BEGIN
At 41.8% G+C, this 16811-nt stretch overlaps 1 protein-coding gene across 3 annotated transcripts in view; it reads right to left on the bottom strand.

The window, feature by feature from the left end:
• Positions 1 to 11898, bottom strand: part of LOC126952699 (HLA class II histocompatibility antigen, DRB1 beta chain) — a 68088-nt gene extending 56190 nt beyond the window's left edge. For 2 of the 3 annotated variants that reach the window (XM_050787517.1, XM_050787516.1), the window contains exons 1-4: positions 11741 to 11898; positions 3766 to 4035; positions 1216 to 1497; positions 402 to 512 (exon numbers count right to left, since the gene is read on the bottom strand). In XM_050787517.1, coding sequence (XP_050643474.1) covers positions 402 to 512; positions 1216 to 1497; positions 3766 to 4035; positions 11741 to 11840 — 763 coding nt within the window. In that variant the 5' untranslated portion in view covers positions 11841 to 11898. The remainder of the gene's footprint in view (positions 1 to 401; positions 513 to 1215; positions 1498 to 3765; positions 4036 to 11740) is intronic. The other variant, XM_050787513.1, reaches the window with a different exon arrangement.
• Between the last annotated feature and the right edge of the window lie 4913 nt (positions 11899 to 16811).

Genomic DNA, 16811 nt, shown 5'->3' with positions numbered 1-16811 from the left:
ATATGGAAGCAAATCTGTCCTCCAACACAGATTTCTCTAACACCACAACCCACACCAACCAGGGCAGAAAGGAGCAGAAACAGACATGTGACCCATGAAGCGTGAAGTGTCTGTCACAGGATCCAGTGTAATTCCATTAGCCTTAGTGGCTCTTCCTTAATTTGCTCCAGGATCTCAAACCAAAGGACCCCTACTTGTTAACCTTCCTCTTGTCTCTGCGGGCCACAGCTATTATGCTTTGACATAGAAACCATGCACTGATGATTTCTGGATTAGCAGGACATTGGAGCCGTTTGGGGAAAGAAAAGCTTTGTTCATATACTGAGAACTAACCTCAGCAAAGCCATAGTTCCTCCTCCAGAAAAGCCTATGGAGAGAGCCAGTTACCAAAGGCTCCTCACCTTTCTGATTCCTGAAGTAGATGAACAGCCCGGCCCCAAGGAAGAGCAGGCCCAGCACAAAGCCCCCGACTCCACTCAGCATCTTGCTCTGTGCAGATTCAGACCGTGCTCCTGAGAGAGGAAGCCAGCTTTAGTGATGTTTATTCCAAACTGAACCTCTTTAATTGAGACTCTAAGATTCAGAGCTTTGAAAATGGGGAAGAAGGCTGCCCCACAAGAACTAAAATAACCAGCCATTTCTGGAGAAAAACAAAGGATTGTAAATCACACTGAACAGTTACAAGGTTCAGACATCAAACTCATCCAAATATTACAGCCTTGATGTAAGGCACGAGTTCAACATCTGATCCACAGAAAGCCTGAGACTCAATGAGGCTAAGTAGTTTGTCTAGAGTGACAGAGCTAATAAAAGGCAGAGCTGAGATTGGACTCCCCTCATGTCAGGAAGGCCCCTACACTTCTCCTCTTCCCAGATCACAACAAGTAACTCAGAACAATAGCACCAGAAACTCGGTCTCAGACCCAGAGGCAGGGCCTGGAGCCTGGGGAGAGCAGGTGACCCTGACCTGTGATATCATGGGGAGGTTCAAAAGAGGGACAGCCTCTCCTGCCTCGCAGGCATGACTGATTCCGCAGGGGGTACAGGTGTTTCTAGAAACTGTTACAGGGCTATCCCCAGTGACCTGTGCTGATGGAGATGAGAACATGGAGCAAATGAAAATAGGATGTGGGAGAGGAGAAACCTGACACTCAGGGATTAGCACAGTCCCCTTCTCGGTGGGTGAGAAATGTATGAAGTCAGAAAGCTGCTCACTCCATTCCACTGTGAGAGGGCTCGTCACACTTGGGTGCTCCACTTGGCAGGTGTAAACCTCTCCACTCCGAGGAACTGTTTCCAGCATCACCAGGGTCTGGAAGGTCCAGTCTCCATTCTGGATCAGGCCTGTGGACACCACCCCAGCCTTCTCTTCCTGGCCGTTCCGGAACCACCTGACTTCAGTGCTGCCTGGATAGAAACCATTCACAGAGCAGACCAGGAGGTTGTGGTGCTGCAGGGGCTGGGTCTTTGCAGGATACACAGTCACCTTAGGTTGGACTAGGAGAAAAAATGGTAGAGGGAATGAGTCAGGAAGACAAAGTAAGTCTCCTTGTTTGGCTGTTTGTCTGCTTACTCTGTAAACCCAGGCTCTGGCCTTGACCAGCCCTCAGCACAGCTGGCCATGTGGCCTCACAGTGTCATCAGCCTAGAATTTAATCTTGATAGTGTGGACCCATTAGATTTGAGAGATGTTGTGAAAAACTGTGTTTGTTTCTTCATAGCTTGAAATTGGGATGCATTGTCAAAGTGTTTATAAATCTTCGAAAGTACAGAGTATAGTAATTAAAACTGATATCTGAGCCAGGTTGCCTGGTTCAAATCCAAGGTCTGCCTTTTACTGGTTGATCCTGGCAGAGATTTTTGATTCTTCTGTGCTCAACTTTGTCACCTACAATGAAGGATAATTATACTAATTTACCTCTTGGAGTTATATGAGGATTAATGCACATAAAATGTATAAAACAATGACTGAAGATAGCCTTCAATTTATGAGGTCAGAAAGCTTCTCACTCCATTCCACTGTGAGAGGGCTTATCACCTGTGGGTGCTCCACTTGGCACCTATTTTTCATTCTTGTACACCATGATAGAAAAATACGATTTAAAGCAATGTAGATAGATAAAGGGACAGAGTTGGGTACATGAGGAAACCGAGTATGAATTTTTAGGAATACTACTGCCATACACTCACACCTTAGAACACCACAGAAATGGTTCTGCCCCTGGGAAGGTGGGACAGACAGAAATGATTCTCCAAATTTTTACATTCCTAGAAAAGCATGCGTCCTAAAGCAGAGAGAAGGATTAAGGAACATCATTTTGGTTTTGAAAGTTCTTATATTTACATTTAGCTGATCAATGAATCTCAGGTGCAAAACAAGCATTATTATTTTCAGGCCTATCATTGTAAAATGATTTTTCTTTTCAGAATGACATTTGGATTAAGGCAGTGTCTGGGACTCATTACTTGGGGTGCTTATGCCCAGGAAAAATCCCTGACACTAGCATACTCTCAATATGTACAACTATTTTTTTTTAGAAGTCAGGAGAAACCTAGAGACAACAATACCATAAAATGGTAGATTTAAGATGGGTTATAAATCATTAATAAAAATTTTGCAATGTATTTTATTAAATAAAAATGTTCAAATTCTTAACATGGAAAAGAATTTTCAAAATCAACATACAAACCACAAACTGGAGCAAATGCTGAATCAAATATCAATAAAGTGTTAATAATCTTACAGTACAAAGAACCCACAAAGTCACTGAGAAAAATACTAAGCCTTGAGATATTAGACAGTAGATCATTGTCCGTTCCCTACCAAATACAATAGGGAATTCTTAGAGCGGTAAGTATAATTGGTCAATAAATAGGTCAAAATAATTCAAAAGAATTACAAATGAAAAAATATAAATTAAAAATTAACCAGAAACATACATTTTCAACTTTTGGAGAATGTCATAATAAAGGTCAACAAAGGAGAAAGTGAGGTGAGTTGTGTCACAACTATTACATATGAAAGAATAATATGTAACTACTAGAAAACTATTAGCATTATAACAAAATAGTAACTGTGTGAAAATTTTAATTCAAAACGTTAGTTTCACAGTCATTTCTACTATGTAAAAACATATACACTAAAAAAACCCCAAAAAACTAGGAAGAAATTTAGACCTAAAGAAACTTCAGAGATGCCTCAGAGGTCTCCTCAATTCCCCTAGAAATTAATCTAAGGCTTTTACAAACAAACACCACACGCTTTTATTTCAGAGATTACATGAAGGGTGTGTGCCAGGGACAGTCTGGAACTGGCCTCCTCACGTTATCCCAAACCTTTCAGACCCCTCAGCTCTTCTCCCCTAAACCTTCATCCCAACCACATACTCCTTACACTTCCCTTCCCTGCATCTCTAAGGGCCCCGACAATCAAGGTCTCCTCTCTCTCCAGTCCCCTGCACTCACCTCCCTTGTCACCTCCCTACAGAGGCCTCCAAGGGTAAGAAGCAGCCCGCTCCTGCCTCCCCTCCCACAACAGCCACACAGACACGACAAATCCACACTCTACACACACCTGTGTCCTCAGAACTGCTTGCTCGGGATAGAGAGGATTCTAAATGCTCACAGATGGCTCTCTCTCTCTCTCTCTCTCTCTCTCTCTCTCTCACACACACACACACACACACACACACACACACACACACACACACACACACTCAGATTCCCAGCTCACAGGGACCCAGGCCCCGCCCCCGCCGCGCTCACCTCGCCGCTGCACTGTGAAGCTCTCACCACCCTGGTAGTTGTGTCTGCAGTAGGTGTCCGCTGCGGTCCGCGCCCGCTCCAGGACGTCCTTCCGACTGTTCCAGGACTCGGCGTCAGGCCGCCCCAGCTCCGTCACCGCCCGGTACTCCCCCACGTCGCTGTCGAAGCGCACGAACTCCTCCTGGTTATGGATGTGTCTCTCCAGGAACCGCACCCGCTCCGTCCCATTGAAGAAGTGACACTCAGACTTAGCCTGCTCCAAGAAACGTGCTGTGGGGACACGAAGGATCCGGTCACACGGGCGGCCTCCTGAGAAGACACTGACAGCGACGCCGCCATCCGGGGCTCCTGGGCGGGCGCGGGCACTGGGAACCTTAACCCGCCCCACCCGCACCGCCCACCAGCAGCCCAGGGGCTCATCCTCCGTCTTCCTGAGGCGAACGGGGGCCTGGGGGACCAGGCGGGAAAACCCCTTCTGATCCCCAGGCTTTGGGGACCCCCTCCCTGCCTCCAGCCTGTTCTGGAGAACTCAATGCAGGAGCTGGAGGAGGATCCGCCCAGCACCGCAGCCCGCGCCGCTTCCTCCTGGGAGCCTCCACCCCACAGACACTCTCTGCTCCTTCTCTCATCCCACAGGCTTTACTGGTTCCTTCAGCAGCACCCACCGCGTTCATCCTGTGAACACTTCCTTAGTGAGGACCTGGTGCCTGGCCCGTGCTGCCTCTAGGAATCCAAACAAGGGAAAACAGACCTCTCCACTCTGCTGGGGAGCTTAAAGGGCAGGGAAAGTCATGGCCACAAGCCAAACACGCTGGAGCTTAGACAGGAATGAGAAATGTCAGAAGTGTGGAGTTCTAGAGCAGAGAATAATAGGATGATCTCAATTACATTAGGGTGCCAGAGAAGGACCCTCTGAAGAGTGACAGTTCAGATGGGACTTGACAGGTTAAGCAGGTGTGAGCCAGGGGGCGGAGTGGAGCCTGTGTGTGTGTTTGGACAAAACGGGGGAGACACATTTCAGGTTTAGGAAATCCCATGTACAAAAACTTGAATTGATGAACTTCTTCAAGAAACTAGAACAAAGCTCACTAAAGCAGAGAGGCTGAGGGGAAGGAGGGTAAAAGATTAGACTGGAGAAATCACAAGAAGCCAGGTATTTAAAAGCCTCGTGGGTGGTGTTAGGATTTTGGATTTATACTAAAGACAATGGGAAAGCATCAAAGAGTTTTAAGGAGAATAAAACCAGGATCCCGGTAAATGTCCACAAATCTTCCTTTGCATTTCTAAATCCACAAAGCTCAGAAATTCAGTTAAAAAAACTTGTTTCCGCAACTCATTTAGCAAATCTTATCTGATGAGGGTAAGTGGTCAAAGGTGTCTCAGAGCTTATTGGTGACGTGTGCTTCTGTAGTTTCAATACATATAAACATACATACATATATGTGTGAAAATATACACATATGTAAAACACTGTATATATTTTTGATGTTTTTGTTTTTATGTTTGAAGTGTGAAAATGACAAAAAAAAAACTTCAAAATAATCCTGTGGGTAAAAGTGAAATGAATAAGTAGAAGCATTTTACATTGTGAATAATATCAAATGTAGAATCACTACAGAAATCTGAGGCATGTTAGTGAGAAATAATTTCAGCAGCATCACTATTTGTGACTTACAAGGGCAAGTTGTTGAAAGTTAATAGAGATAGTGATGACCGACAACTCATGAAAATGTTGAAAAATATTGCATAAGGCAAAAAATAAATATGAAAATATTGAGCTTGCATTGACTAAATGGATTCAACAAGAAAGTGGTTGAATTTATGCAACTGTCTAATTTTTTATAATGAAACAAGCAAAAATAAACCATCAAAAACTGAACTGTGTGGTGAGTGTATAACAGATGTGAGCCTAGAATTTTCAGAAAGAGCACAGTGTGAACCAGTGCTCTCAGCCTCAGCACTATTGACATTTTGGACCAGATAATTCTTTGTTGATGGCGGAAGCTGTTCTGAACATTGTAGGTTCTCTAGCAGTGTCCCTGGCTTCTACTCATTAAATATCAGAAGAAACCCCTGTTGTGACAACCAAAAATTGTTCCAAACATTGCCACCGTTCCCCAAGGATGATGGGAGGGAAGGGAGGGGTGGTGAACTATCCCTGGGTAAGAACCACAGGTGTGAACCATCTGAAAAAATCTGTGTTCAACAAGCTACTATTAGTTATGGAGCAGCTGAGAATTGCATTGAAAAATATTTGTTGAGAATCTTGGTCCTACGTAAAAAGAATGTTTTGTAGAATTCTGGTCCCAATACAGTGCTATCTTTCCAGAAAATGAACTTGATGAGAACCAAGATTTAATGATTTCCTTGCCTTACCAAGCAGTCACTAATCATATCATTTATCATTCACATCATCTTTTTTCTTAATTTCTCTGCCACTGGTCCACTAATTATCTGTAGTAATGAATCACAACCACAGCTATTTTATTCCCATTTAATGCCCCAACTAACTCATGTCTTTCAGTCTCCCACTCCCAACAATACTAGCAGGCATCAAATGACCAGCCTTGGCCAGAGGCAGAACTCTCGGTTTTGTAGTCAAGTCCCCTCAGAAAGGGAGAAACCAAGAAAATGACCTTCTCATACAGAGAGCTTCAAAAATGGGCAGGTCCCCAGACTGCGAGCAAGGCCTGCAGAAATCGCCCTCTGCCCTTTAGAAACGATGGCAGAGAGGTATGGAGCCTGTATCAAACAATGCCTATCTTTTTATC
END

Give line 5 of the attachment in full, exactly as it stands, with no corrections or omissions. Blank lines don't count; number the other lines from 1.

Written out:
Genomic DNA, 16811 nt, shown 5'->3' with positions numbered 1-16811 from the left: